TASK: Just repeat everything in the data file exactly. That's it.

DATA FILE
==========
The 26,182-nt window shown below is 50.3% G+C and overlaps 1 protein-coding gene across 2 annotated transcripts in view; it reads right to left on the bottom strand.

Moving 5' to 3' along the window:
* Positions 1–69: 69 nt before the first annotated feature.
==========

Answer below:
The 26,182-nt window shown below is 50.3% G+C and overlaps 1 protein-coding gene across 2 annotated transcripts in view; it reads right to left on the bottom strand.

Moving 5' to 3' along the window:
* Positions 1–69: 69 nt before the first annotated feature.